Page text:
LANDSLIDE RISK ASSESSMENT IN THE MOUNTAIN STATE OF WEST VIRGINIA: BROAD-SCALE GEOLOGIC AND PHYSIOGRAPHIC INFLUENCES ON LANDSLIDE SUSCEPTIBILITY AND SLOPE FAILURE TYPES
Comparison of 41,730 LiDAR-mapped landslide initiation points to >463,000 randomly selected non-landslide points indicates geologic map units have strong relationships with both landslide susceptibility and prevailing types of slope failure. NRCS Major Land Resource Areas (MLRA), used as proxies for physiographic divisions, show >10-fold variability in landslide susceptibility and even more variability in the abundance of debris flows and lateral spreads. The role of geologic units may differ from one MLRA to another, reflecting lithologic changes within a unit, a unit’s position on the landscape, or anthropogenic land use.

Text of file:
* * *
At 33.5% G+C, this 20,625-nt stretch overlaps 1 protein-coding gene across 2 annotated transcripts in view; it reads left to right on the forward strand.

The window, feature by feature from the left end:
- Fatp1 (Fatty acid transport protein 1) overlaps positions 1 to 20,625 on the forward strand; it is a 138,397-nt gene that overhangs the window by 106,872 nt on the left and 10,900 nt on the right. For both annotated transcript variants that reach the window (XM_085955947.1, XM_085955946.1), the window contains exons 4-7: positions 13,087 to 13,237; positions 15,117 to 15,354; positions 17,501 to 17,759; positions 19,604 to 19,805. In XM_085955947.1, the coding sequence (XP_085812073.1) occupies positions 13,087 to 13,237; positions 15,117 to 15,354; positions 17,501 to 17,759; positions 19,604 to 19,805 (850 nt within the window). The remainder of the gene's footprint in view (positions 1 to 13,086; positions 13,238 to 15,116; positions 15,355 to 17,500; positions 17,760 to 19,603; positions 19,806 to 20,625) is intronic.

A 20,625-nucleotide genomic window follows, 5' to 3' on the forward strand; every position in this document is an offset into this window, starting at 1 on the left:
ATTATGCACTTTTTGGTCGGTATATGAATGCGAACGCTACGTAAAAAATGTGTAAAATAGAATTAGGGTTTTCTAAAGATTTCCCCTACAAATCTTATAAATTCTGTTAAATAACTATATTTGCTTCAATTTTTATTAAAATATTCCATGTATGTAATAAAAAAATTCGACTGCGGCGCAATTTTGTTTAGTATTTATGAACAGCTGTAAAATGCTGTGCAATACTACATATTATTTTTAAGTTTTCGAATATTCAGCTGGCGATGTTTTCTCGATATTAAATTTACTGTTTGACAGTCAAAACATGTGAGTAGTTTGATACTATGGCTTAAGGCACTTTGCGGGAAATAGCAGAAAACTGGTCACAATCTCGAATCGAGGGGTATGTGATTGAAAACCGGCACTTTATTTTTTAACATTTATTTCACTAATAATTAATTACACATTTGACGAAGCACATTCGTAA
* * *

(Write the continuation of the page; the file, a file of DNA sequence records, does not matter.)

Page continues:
With few exceptions, overall landslide susceptibility is highest in units comprised of shale interbedded with sandstone, commonly located in steep topography held up by adjacent sandstone units less prone to failure. The most susceptible units appear to be the Conemaugh, Monongahela, and Dunkard groups in the Central Allegheny Plateau, where an average of 3.2 landslides/km2 were mapped. In the Cumberland (Logan) Plateau, where mapping identified 1.8 landslides/km2, the Kanawha Formation is the most slide-prone and most debris-flow-prone unit, because of widespread mining regolith developed on the coal-bearing unit. Southern Allegheny Mountain (1.1 landslides/km2) slides and debris flows are most abundant in the Hinton, Bluestone, and Princeton formations at the top of the Mauch Chunk Group and the Pocahontas Formation. Of a statewide total of 312 mapped lateral spreads, 247 were in sandstone-dominated members of the New River or Bluefield formations in the Southern Alleghenies. Northern Allegheny Mountain (0.5 landslides/km2) slides are most abundant in the Chemung and Mauch Chunk groups. Although the Ridges and Valleys MLRA includes many large landslides and long-runout debris flows, mapping revealed only 0.19 landslides/km2, concentrated in shaley units adjacent to ridge-forming units like the Tuscarora, Oriskany, and Pocono sandstones.